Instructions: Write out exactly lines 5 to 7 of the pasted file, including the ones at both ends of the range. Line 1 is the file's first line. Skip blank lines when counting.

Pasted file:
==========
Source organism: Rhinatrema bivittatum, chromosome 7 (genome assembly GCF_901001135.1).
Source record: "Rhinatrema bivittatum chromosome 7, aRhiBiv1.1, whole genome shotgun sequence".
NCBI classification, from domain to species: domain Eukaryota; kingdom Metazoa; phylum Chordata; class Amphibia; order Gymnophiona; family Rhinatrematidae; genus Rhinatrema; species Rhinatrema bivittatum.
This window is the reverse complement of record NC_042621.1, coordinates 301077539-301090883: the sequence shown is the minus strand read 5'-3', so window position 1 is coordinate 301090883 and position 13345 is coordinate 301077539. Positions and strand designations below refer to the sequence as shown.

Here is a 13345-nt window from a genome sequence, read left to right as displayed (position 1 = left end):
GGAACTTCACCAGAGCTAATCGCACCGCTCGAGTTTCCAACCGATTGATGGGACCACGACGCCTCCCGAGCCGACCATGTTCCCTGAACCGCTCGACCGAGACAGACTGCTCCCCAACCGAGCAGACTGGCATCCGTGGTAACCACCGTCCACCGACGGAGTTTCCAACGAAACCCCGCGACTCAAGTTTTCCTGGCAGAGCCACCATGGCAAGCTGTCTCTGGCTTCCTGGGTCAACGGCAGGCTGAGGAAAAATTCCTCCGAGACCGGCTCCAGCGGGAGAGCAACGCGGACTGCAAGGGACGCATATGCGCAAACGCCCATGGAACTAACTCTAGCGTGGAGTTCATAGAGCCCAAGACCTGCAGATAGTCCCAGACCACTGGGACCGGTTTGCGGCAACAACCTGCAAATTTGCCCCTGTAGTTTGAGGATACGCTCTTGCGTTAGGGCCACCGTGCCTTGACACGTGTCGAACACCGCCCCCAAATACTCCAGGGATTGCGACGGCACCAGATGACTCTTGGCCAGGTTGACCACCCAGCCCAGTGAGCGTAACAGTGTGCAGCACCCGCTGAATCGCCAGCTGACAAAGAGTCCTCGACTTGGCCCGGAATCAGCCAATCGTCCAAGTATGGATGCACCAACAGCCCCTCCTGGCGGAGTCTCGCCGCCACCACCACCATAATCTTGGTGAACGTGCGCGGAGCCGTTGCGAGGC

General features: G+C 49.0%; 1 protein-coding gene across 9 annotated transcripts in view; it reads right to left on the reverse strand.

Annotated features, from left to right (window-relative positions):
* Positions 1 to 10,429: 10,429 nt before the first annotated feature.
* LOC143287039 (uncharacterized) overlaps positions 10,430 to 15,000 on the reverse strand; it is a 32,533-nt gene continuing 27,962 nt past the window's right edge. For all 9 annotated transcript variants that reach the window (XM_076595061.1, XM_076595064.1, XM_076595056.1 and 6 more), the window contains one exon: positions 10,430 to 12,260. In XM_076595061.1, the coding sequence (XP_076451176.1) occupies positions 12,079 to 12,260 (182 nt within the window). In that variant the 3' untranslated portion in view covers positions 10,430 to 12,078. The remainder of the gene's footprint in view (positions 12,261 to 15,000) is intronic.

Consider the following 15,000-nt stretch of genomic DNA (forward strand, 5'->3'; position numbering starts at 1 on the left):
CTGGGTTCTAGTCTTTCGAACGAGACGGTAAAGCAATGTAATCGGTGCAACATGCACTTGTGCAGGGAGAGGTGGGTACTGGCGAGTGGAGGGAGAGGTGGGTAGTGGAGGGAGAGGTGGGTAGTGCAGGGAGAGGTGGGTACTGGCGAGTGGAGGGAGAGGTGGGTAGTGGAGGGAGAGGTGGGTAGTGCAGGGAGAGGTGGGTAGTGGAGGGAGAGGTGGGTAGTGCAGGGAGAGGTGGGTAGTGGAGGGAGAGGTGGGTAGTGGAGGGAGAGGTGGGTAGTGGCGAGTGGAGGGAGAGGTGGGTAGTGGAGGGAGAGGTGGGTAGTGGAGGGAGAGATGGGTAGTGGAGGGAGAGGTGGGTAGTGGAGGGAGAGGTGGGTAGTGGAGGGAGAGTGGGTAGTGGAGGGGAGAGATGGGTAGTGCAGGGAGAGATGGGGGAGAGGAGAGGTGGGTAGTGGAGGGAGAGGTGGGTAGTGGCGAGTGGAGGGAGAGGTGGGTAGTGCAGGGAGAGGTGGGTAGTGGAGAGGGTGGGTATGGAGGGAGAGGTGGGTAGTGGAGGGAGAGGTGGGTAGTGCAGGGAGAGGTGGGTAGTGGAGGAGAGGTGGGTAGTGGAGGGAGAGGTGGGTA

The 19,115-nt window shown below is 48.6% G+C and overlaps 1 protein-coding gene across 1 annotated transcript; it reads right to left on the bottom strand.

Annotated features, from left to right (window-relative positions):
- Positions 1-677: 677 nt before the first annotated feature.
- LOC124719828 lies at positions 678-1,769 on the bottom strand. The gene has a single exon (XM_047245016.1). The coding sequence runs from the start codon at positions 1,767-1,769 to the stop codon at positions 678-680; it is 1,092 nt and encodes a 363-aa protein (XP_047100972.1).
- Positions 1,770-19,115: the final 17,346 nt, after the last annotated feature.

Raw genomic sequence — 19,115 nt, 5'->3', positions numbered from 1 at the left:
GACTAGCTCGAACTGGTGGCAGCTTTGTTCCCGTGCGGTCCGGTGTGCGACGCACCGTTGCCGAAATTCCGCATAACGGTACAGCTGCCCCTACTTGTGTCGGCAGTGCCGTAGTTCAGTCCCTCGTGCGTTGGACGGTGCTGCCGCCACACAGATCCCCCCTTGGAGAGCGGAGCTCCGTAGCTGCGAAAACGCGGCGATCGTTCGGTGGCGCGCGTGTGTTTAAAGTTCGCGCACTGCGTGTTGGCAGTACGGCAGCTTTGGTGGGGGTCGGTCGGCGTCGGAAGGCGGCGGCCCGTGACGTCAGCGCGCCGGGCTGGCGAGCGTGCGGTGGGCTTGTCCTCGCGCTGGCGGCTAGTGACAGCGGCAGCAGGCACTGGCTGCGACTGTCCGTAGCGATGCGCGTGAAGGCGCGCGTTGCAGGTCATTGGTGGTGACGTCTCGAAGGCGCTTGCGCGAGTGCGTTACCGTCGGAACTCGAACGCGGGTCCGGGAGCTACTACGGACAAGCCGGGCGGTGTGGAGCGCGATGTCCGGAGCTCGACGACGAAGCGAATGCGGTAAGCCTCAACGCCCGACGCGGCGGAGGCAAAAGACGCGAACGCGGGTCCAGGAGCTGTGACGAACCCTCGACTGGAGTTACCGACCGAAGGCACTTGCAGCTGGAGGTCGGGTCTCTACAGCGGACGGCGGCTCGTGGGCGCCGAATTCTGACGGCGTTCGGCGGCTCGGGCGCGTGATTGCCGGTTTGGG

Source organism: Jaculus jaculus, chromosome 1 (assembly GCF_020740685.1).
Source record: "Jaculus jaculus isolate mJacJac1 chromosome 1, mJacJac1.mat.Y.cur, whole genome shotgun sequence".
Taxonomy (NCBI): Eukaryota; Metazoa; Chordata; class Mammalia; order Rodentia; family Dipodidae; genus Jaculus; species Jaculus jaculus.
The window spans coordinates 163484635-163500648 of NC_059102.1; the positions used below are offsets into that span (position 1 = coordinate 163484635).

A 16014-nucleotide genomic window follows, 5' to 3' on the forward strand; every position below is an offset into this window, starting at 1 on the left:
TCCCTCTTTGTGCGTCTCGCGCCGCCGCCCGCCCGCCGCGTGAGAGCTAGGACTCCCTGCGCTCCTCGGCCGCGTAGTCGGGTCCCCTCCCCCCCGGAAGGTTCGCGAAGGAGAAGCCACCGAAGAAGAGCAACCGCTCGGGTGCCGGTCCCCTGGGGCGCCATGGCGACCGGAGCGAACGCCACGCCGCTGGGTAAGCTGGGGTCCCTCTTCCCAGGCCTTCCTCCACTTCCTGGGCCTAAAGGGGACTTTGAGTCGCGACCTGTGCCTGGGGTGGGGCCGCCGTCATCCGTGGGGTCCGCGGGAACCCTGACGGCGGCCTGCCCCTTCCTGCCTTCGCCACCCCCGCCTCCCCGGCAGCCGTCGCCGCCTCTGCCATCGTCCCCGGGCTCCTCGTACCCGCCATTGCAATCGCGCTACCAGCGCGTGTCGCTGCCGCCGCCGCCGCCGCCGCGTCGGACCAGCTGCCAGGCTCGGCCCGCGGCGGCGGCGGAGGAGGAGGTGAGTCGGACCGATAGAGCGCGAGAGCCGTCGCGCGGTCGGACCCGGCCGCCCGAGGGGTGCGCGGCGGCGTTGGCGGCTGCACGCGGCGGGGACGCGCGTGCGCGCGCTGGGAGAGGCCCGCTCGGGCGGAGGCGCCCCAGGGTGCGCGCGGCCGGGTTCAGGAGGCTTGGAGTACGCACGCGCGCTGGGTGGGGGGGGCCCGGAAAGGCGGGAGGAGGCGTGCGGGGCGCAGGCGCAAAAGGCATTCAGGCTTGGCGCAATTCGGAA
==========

Here is a 13345-nt window from a genome sequence, read left to right as displayed (position 1 = left end):
GGAACTTCACCAGAGCTAATCGCACCGCTCGAGTTTCCAACCGATTGATGGGACCACGACGCCTCCCGAGCCGACCATGTTCCCTGAACCGCTCGACCGAGACAGACTGCTCCCCAACCGAGCAGACTGGCATCCGTGGTAACCACCGTCCACCGACGGAGTTTCCAACGAAACCCCGCGACTCAAGTTTTCCTGGCAGAGCCACCATGGCAAGCTGTCTCTGGCTTCCTGGGTCAACGGCAGGCTGAGGAAAAATTCCTCCGAGACCGGCTCCAGCGGGAGAGCAACGCGGACTGCAAGGGACGCATATGCGCAAACGCCCATGGAACTAACTCTAGCGTGGAGTTCATAGAGCCCAAGACCTGCAGATAGTCCCAGACCACTGGGACCGGTTTGCGGCAACAACCTGCAAATTTGCCCCTGTAGTTTGAGGATACGCTCTTGCGTTAGGGCCACCGTGCCTTGACACGTGTCGAACACCGCCCCCAAATACTCCAGGGATTGCGACGGCACCAGATGACTCTTGGCCAGGTTGACCACCCAGCCCAGTGAGCGTAACAGTGTGCAGCACCCGCTGAATCGCCAGCTGACAAAGAGTCCTCGACTTGGCCCGGAATCAGCCAATCGTCCAAGTATGGATGCACCAACAGCCCCTCCTGGCGGAGTCTCGCCGCCACCACCACCATAATCTTGGTGAACGTGCGCGGAGCCGTTGCGAGGC

General features: G+C 49.0%; 1 protein-coding gene across 9 annotated transcripts in view; it reads right to left on the reverse strand.